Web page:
Until I worked at MAC Cosmetics at the local mall. It was my first time creating intimate relationships with people who had similar experiences to me. It was the first time I ever felt like I belonged because I was no longer feeling misunderstood.

Given the world we live in and experiencing it as a woman, I didn't know how much my anxiety and depression were manifesting into reckless behaviors, couple that with my sexual assault it felt as though I lost all control. I never really spoke a word of it out loud to friends and certainly not family. Without tools or resources, I turned to work and the goal of getting out of college as quickly as possible to feel in control where I had none. I remember subconsciously, dumbing down my "beauty" and appeal in order to seem less attractive to predatory men and essentially just shut that part of my life down.

How did your career start after college, and what led you to create SELFMADE?

I worked as a field organizer on the Obama presidential campaign in Virginia. I had never felt a sense of urgency and purpose to make change in the name of progress as I did when I went to my first organizing meeting. At 20 years old, I stood in a packed room listening to a stranger talk about this candidate of hope, while surrounded by an older Black woman in her Sunday church hat, unruly college students and stood next to a white dad holding the hand of his young son. I thought to myself, "if someone can pull together folks as different as this from so many backgrounds, then I will do whatever I can to do this work."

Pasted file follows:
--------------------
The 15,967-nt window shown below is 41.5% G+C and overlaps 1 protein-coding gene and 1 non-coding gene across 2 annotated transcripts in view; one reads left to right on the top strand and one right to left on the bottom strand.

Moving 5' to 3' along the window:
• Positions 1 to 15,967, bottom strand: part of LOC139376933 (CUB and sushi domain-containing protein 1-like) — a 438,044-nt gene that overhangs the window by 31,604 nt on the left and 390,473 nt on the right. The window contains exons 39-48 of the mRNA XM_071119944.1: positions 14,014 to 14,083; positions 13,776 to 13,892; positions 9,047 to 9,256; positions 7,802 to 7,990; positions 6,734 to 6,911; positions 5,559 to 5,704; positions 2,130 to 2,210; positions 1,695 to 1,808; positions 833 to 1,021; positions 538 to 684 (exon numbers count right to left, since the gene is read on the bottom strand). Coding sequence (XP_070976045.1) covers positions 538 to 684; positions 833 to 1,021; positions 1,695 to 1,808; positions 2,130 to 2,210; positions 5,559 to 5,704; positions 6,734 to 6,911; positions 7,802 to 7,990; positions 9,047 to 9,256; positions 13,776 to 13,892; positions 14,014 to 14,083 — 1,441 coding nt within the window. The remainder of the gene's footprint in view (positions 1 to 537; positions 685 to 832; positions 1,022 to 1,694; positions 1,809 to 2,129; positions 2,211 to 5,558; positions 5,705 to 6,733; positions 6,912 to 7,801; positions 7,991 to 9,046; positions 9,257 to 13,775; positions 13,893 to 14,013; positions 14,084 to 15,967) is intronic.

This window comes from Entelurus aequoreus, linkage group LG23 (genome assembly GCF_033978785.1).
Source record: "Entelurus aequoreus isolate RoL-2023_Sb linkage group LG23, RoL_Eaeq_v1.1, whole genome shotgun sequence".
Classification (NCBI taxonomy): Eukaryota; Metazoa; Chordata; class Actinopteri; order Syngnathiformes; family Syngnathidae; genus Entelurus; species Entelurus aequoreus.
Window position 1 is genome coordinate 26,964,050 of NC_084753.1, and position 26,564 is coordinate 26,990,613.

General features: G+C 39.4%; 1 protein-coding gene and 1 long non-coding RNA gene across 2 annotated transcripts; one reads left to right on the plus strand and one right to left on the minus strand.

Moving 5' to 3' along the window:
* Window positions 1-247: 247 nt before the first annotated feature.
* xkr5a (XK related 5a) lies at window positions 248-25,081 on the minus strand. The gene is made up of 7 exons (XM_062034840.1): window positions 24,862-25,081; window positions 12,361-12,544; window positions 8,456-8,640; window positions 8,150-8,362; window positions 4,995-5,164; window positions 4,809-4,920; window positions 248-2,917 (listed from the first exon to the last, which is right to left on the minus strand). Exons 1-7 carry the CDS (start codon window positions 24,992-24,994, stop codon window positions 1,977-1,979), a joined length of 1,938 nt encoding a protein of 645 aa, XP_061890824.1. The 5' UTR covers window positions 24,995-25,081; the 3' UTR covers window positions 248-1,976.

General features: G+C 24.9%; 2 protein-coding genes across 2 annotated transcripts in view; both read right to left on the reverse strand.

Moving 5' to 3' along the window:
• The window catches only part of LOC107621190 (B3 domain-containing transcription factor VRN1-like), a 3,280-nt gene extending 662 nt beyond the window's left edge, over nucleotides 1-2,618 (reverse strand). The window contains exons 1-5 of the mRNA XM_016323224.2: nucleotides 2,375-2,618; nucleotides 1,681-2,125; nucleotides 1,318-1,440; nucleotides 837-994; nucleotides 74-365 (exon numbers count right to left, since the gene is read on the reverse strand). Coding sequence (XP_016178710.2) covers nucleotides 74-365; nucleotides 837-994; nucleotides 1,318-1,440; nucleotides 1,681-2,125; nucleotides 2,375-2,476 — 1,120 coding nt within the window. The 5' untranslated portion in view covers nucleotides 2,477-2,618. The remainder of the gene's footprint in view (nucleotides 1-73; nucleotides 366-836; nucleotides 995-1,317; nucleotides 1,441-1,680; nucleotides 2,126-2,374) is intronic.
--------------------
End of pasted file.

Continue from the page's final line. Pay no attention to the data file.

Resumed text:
Upon joining the Obama Administration, after deferring my admissions into a Masters program, I quickly moved from the Department of Housing and Urban Development to the White House staff of the First Lady Michelle Obama. There, I learned that leadership comes from people who care. That you don't have to look a certain way or come from a certain background to make an impact. It was there I felt belonging again as one of the most diverse and young Administrations to date. I learned representation is key as a WOC to see the boundaries we can push and aspire to grow to. In the case of Michelle Obama, I saw how powerful fashion and beauty can be used to connect and create needed discourse. After managing teams across the world and working with the Air Force, Secret Service and the Nikes and Walmarts of the world, I opted for something that felt more creative.

"Leadership comes from people who care...You don't have to look a certain way or come from a certain background to make an impact."

In 2014, I transitioned into the prestige beauty industry as a product developer at the global brand MAC Cosmetics in New York City. My lack of mental health and avoidance of my emotional self led to a crisis. As I navigated a deep depression and anxiety from this personal crisis, I embarked on a painful yet enlightening journey in therapy. I also realized as a WOC I didn't have the same tools, resources or community around my emotional wellbeing as some of my white or affluent friends. I was always crying off my mascara and tear stained cheeks; it was worth it. But what I saw while working in the beauty industry and working on my mental health was that — while I'm trying to improve my self worth, the messaging and beauty standards are in direct conflict with it. To the industry's benefit and bottom line.